Recently, World Magazine published an article titled, “Classical Conflict,” which asked the question, “Will classical public charter schools lure Christian parents away from schools that acknowledge Christ as the center of all things?”
The piece details how some schools – particularly in the southwest part of the United States – have adopted a classical curriculum in a push for educational excellence, which is to be commended. The article tracks
the explosion of classical education across the country, among Christian schools, homeschooling groups, and, increasingly, public school charters. Several charter groups, including Arizona-based Great Hearts and the Barney Charter School Initiative at Hillsdale College, are expanding rapidly in charter-friendly states. Just like classical Christian schools, the charters aim to teach students to embrace truth, goodness, and beauty as virtuous citizens. But there’s one key difference: the logos they teach doesn’t have its foundation in the way, the truth, and the life of Jesus the Christ.
As the article recounts,
Teachers in these schools talk about Jesus as a historical figure and acknowledge that the Western tradition is steeped in Christianity. Students learn how large the faith of many of the Founding Fathers loomed as they struggled to get the American experiment right. Although students would never be invited in an assembly to profess faith in Jesus, they learn to think and reason. Any who eventually acknowledge Christ as Savior won’t do so flippantly, but will have a true understanding of who God is—with the rhetorical tools to defend their belief.
This is progress, isn’t it? Perhaps, or perhaps not. David Goodwin, president of the Association for Classical Christian Schools (the association of which Petra is an accredited member), is quoted in the article and insists “a classical education without Christ just creates a hole begging for an answer.” Proponents of secular classical models might argue that’s the goal, allowing parents to fill the gaps at home and at church, but Goodwin is skeptical.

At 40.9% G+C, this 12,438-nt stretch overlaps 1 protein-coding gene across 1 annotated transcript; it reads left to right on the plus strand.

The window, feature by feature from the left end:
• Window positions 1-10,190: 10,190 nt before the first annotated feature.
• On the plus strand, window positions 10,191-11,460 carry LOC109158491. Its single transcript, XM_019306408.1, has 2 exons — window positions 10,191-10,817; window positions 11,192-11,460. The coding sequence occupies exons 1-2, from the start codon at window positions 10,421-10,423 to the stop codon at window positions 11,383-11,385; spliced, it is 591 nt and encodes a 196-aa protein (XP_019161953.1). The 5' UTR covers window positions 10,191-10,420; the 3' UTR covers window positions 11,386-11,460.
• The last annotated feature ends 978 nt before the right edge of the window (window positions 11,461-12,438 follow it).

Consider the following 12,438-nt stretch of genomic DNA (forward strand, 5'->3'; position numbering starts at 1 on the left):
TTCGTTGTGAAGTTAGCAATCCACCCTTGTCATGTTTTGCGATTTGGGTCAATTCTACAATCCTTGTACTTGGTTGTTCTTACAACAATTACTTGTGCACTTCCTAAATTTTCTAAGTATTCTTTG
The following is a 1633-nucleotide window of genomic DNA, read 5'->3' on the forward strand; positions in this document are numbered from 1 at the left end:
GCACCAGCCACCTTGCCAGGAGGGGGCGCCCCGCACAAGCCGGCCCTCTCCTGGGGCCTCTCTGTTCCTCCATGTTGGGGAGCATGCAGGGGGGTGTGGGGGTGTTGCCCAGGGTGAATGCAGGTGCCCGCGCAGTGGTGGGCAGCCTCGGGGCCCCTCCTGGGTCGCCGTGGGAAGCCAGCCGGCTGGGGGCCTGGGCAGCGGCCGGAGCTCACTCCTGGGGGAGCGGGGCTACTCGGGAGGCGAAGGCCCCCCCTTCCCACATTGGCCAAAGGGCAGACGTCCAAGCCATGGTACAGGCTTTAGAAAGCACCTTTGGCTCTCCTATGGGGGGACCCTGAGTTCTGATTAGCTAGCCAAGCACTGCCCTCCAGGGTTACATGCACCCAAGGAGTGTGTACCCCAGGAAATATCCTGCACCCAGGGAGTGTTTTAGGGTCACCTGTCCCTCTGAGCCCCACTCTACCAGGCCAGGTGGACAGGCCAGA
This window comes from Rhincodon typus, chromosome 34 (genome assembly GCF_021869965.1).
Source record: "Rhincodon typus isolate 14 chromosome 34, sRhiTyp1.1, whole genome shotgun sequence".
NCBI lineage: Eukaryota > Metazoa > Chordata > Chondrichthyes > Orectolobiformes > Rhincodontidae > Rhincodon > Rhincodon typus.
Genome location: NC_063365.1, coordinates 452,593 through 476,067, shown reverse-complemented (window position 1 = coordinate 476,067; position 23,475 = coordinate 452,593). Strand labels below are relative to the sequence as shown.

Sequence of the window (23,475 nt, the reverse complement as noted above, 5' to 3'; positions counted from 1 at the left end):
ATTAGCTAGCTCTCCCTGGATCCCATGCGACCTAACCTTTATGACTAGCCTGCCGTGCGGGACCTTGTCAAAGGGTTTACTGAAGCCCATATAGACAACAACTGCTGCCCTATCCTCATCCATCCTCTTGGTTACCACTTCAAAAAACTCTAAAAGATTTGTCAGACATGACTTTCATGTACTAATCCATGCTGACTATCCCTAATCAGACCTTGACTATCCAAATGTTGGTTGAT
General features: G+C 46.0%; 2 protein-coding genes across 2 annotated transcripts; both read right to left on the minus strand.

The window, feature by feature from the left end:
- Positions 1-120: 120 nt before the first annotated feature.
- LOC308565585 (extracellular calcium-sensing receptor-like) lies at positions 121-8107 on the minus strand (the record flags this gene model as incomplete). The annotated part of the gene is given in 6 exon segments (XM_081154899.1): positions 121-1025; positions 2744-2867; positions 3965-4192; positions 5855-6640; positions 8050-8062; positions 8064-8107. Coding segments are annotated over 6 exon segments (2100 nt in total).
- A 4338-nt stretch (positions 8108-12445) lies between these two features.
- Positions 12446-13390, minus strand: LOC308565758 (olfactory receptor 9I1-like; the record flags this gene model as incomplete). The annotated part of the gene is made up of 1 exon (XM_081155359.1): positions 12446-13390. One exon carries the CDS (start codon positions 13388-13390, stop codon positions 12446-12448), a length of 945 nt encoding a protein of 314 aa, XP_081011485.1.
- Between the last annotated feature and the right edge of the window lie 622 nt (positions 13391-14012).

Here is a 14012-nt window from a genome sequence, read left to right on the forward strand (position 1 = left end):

Classical charter schools turn out students who believe truth can hang freely suspended in space. Or worse, that truth and faith are separable, as you have an idealistic education looking for truth, but the source of truth has been expunged.
Let there be no question as to the source to Whom we at Petra look for truth, goodness, and beauty. Our statement of mission is clear:
Recognizing our need for God’s grace, Petra Academy strives to awaken love and wonder in our students by teaching them to observe with humility, think with reason, and articulate with charity for the flourishing of humanity and the renown of Jesus the Christ.
As I like to tell prospective parents, Petra is classical and we’re Christian, but we’re not mad about either. On the contrary, we take great joy in introducing and enveloping children in the love and wonder of Christ, his Word, and his world, and we’re grateful for each and every opportunity to talk about Jesus not just as a great teacher nor as just another historical figure, but as the One that the Nicene Creed reminds us,
is the only-begotten Son of God, begotten of His Father before all worlds, God of God, Light of Light, very God of very God, begotten, not made, being of one substance with the Father by whom all things were made; who for us and for our salvation came down from heaven, and was incarnate by the Holy Spirit of the virgin Mary, and was made man; and was crucified also for us under Pontius Pilate; He suffered and was buried; and the third day He rose again according to the Scriptures, and ascended into heaven, and is seated at the right hand of the Father; and He shall come again, with glory, to judge both the living and the dead; whose kingdom shall have no end.
(For more on the difference between Christian and secular classical schools, read “Classical Schools: When Christianity Is Silenced,” in the winter edition of The Classical Difference, published by the Association of Classical and Christian Schools.)